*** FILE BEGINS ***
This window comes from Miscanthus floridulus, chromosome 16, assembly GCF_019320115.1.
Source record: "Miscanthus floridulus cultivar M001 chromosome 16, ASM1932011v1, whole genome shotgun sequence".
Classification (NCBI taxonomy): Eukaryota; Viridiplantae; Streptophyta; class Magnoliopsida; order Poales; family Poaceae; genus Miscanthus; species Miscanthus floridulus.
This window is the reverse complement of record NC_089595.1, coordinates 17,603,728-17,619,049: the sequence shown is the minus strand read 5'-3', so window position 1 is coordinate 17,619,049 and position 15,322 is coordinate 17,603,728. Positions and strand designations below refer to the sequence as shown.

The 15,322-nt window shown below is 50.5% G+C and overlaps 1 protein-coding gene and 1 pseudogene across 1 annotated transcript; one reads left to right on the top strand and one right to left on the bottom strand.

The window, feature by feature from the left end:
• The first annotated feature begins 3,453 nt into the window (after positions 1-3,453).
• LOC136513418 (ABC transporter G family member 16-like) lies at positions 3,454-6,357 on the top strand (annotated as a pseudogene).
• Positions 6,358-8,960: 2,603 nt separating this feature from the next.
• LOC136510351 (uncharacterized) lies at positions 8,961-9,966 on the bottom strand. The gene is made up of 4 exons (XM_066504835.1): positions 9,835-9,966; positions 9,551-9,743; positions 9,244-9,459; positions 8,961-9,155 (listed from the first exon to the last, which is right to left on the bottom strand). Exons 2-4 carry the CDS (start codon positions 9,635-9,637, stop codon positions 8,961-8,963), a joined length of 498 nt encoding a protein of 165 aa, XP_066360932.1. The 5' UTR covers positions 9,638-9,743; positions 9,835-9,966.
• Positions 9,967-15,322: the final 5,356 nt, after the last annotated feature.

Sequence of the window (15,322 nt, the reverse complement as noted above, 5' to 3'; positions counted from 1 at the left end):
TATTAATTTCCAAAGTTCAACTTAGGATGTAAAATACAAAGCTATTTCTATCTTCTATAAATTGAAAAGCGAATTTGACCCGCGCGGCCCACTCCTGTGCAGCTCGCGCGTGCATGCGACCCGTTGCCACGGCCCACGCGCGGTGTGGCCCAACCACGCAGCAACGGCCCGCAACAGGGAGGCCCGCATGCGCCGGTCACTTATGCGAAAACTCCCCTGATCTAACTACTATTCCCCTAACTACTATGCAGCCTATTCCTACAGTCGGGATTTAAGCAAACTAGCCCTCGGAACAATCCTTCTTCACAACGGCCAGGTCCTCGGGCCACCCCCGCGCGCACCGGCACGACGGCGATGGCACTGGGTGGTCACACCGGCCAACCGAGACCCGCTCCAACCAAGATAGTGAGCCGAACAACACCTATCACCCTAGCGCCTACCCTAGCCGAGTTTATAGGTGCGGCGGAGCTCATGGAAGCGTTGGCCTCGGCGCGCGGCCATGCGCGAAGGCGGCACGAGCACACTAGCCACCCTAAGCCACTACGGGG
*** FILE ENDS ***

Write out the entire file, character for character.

This window comes from Miscanthus floridulus, chromosome 16, assembly GCF_019320115.1.
Source record: "Miscanthus floridulus cultivar M001 chromosome 16, ASM1932011v1, whole genome shotgun sequence".
Classification (NCBI taxonomy): Eukaryota; Viridiplantae; Streptophyta; class Magnoliopsida; order Poales; family Poaceae; genus Miscanthus; species Miscanthus floridulus.
This window is the reverse complement of record NC_089595.1, coordinates 17,603,728-17,619,049: the sequence shown is the minus strand read 5'-3', so window position 1 is coordinate 17,619,049 and position 15,322 is coordinate 17,603,728. Positions and strand designations below refer to the sequence as shown.

The 15,322-nt window shown below is 50.5% G+C and overlaps 1 protein-coding gene and 1 pseudogene across 1 annotated transcript; one reads left to right on the top strand and one right to left on the bottom strand.

The window, feature by feature from the left end:
• The first annotated feature begins 3,453 nt into the window (after positions 1-3,453).
• LOC136513418 (ABC transporter G family member 16-like) lies at positions 3,454-6,357 on the top strand (annotated as a pseudogene).
• Positions 6,358-8,960: 2,603 nt separating this feature from the next.
• LOC136510351 (uncharacterized) lies at positions 8,961-9,966 on the bottom strand. The gene is made up of 4 exons (XM_066504835.1): positions 9,835-9,966; positions 9,551-9,743; positions 9,244-9,459; positions 8,961-9,155 (listed from the first exon to the last, which is right to left on the bottom strand). Exons 2-4 carry the CDS (start codon positions 9,635-9,637, stop codon positions 8,961-8,963), a joined length of 498 nt encoding a protein of 165 aa, XP_066360932.1. The 5' UTR covers positions 9,638-9,743; positions 9,835-9,966.
• Positions 9,967-15,322: the final 5,356 nt, after the last annotated feature.

Sequence of the window (15,322 nt, the reverse complement as noted above, 5' to 3'; positions counted from 1 at the left end):
TATTAATTTCCAAAGTTCAACTTAGGATGTAAAATACAAAGCTATTTCTATCTTCTATAAATTGAAAAGCGAATTTGACCCGCGCGGCCCACTCCTGTGCAGCTCGCGCGTGCATGCGACCCGTTGCCACGGCCCACGCGCGGTGTGGCCCAACCACGCAGCAACGGCCCGCAACAGGGAGGCCCGCATGCGCCGGTCACTTATGCGAAAACTCCCCTGATCTAACTACTATTCCCCTAACTACTATGCAGCCTATTCCTACAGTCGGGATTTAAGCAAACTAGCCCTCGGAACAATCCTTCTTCACAACGGCCAGGTCCTCGGGCCACCCCCGCGCGCACCGGCACGACGGCGATGGCACTGGGTGGTCACACCGGCCAACCGAGACCCGCTCCAACCAAGATAGTGAGCCGAACAACACCTATCACCCTAGCGCCTACCCTAGCCGAGTTTATAGGTGCGGCGGAGCTCATGGAAGCGTTGGCCTCGGCGCGCGGCCATGCGCGAAGGCGGCACGAGCACACTAGCCACCCTAAGCCACTACGGGG